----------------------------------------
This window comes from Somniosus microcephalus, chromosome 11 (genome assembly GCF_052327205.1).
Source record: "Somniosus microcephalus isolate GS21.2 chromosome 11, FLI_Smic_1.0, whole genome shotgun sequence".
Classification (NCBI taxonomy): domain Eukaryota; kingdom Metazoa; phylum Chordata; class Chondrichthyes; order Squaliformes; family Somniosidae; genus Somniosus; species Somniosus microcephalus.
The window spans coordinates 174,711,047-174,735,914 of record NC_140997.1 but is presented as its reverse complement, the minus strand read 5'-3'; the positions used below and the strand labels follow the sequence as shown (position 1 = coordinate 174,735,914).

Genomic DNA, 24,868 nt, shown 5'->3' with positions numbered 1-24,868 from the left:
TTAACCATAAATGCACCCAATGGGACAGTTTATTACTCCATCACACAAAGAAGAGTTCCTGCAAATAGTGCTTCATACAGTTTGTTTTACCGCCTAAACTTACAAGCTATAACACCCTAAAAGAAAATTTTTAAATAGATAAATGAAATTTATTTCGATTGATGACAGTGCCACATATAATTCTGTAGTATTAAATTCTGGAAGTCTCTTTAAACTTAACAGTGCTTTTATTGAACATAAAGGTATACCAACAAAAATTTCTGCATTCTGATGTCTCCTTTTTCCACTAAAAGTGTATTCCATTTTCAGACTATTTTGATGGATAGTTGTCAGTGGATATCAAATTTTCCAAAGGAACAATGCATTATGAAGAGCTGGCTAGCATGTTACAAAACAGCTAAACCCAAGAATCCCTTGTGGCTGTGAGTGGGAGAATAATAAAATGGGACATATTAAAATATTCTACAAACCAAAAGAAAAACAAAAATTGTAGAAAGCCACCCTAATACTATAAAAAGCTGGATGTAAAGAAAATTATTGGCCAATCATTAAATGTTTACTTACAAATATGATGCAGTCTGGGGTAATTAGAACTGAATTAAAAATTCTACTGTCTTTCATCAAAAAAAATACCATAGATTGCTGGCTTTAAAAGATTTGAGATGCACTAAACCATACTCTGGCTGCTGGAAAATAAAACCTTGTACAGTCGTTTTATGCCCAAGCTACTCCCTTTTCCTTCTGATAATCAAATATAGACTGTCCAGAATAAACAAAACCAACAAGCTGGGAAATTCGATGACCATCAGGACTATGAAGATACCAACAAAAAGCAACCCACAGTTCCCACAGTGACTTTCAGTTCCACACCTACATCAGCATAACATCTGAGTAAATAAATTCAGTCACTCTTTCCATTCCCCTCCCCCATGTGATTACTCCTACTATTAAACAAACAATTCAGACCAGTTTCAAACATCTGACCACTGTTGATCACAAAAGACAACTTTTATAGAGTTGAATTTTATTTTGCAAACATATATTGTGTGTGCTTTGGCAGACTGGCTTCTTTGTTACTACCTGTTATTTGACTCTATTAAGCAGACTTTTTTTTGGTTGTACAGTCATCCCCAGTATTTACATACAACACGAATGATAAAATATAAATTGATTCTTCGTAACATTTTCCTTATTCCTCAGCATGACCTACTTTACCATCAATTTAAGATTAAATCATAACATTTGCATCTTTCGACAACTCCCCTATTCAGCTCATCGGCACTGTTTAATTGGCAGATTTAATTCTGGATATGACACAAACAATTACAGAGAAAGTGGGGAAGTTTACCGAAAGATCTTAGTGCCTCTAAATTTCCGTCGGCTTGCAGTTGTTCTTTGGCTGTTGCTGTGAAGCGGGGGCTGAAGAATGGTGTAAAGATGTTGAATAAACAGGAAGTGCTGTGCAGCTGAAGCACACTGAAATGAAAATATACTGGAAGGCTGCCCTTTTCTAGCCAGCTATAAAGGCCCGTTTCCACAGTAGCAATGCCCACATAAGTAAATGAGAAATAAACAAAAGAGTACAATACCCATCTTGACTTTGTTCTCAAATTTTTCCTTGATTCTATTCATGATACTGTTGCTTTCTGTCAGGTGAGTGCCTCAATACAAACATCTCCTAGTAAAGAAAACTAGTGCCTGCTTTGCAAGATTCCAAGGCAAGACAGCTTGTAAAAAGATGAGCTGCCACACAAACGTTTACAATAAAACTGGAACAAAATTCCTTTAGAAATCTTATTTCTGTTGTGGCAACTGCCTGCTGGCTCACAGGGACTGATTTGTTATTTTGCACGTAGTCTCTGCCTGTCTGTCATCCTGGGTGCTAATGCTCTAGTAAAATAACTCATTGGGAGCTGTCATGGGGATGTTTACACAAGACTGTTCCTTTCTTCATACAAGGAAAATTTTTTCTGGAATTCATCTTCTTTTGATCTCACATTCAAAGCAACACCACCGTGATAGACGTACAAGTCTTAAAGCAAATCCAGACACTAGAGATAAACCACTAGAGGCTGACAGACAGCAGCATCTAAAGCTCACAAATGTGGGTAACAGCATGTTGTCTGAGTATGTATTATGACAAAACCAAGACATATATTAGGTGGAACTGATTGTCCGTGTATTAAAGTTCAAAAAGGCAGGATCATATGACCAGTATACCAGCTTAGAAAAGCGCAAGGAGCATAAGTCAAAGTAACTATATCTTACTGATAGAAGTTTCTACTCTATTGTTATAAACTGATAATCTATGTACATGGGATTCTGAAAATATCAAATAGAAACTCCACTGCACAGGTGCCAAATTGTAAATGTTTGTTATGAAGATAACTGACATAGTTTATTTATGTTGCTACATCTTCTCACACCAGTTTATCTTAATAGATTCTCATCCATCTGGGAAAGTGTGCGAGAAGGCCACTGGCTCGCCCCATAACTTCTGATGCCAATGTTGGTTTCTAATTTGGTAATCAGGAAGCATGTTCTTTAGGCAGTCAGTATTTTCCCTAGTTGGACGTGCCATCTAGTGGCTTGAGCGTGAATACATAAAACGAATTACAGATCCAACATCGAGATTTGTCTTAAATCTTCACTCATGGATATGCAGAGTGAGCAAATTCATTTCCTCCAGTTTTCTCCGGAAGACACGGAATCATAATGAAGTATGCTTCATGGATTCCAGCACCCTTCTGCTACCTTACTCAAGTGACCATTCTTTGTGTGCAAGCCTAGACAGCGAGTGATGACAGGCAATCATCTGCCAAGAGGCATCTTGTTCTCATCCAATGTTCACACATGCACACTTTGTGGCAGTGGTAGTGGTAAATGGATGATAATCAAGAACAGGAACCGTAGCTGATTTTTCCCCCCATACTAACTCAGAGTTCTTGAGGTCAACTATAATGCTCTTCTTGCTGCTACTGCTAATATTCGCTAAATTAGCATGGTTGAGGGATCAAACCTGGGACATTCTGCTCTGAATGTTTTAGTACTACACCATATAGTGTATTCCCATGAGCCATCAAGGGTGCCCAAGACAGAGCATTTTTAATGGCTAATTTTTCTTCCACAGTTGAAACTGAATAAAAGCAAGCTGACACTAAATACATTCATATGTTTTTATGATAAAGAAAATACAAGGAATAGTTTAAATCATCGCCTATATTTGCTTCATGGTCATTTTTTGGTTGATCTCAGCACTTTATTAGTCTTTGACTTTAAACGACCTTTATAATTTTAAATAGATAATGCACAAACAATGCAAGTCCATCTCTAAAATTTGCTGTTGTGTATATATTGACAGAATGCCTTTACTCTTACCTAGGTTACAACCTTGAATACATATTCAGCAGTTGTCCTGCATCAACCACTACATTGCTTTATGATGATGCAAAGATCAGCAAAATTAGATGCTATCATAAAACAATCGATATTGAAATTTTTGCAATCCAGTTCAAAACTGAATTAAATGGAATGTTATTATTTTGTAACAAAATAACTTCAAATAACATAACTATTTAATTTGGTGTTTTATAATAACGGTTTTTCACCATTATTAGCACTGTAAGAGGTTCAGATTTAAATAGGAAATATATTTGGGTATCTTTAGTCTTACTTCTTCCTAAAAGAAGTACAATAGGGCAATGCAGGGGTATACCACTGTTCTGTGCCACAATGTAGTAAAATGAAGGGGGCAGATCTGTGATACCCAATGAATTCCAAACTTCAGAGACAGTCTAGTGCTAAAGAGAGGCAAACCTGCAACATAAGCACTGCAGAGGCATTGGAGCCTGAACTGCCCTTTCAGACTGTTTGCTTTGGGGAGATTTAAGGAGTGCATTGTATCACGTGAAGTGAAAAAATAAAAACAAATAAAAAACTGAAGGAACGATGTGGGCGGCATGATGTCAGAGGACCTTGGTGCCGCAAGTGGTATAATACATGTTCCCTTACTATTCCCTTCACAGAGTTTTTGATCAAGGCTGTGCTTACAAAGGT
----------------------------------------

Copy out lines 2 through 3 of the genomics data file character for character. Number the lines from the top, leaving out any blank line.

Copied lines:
Source record: "Somniosus microcephalus isolate GS21.2 chromosome 11, FLI_Smic_1.0, whole genome shotgun sequence".
Classification (NCBI taxonomy): domain Eukaryota; kingdom Metazoa; phylum Chordata; class Chondrichthyes; order Squaliformes; family Somniosidae; genus Somniosus; species Somniosus microcephalus.